Cliffs Natural Resources, Inc. has a market cap of $7.33 billion; its shares were traded at around $54.14 with a P/E ratio of 29.8 and P/S ratio of 3.1. The dividend yield of Cliffs Natural Resources, Inc. stocks is 0.9%. Cliffs Natural Resources, Inc. had an annual average earning growth of 11% over the past 5 years.CLF is in the portfolios of Ken Heebner of CAPITAL GROWTH MANAGEMENT LP, Kenneth Fisher of Fisher Asset Management, LLC, Chuck Royce of Royce& Associates, John Keeley of Keeley Fund Management, Pioneer Investments, Steven Cohen of SAC Capital Advisors.
This is the annual revenues and earnings per share of CLF over the last 10 years. For detailed 10-year financial data and charts, go to 10-Year Financials of CLF.
Highlight of Business Operations:Our consolidated revenues for the three and six months ended June 30, 2010 increased to $1.2 billion and $1.9 billion, respectively, with net income per diluted share of $1.92 and $2.60, respectively. This compares with revenues of $390.3 million and $855.1 million, respectively, and net income per diluted share of $0.36 and $0.32, respectively, for the comparable periods in 2009. Based on the signs of marked improvement in customer demand, we have increased production at most of our facilities in order to meet increases in demand. In Asia Pacific, the demand for steelmaking raw materials remained strong throughout the first six months of 2010 primarily led by demand from China. During the first half of 2010, the worlds largest iron ore producers began to move away from the annual international benchmark pricing mechanism referenced in certain of our customer supply agreements, resulting in a shift in the industry toward shorter-term pricing arrangements linked to the spot market. We finalized quarterly pricing arrangements with our Asia Pacific Iron Ore customers during the second quarter of 2010, reflecting significant increases over 2009 prices for the first and second quarters of 2010. In North America, we are still in the process of assessing the impact a change to the historical annual pricing mechanism will have on our existing customer supply agreements and in some cases have begun discussing the terms of such agreements with certain of our customers. As a result, we have recorded certain shipments made in the first half of 2010 on a provisional basis until final settlement is reached on 2010 pricing, which is expected to increase significantly over final prices reached in 2009.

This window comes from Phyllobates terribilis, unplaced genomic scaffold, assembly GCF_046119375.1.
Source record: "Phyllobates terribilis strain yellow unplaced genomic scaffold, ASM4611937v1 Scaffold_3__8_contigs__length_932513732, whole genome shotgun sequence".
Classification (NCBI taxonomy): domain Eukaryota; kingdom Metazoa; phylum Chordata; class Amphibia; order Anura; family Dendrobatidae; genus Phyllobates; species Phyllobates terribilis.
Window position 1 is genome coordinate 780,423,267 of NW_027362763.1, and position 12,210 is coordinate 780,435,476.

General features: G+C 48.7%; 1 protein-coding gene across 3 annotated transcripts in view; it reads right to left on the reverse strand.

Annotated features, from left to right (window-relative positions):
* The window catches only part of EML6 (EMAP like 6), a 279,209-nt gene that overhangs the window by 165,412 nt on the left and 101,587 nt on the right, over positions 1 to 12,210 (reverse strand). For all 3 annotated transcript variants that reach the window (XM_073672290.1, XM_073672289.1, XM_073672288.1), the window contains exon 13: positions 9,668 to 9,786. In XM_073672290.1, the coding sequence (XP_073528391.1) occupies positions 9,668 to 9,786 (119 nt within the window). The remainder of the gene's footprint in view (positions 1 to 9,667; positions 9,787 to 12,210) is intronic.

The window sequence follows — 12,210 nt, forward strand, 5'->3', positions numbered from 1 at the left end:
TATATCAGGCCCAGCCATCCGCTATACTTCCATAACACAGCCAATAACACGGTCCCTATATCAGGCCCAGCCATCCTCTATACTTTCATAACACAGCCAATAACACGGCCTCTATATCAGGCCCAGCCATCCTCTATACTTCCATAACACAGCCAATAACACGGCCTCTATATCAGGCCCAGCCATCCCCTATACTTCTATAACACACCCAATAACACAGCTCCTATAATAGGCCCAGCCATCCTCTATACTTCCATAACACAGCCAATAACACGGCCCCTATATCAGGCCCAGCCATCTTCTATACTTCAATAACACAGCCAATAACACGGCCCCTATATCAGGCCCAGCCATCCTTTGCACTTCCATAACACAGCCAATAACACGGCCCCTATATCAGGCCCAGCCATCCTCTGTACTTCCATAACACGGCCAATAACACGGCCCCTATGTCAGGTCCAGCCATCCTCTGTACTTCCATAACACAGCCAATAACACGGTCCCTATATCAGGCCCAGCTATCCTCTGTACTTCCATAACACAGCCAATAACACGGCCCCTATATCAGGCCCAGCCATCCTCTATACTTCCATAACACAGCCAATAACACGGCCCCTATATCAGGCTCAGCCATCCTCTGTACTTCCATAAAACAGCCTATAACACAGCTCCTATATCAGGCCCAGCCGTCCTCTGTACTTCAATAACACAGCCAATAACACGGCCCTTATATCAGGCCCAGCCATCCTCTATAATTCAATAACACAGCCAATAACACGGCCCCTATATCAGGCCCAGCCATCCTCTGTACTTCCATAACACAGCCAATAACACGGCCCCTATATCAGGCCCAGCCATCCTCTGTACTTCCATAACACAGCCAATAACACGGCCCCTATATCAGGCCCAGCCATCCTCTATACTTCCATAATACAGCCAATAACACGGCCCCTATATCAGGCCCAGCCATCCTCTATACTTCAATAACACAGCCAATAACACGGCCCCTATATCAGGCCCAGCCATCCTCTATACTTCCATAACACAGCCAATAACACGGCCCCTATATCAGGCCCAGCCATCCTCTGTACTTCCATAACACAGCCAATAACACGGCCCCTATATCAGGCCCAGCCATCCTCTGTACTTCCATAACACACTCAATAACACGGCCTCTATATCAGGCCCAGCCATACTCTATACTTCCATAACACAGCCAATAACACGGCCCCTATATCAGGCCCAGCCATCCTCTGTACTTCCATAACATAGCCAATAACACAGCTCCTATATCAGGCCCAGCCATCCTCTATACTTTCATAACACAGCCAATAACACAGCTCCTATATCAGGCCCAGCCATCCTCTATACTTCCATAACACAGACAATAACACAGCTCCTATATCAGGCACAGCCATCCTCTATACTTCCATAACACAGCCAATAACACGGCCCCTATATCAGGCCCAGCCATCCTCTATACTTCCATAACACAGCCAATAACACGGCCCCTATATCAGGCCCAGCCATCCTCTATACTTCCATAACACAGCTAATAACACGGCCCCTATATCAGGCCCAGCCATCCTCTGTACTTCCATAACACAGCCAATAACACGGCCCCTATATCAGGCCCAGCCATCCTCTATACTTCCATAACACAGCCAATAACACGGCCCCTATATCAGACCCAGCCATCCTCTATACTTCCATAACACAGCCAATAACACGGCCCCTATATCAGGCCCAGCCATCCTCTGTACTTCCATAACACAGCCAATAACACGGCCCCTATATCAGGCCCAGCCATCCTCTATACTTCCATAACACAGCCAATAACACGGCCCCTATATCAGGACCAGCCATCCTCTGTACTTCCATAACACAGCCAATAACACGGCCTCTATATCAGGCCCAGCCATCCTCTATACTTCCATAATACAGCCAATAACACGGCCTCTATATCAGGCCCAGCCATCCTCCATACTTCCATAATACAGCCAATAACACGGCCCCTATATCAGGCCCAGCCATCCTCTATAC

Results in the current year reflect continued strong performance at our operations around the world and improved pricing for our products. Our strong cash flow generation and positive outlook for our business are allowing us to resume our focus on investments in our assets which will enable us to continue to pursue strategic objectives and enhance our long-term operating performance, while also providing us with greater confidence and the ability to increase our cash payouts to shareholders. In May 2010, our Board of Directors increased our quarterly common share dividend from $0.0875 to $0.14. We have also continued to strengthen our balance sheet and enhance financial flexibility during one of the most volatile financial periods in history, including a $400 million public debt offering in the first quarter of 2010, the proceeds of which have or will be used for repayment of all or a portion of debt obligations as well as the funding of other strategic transactions and acquisitions.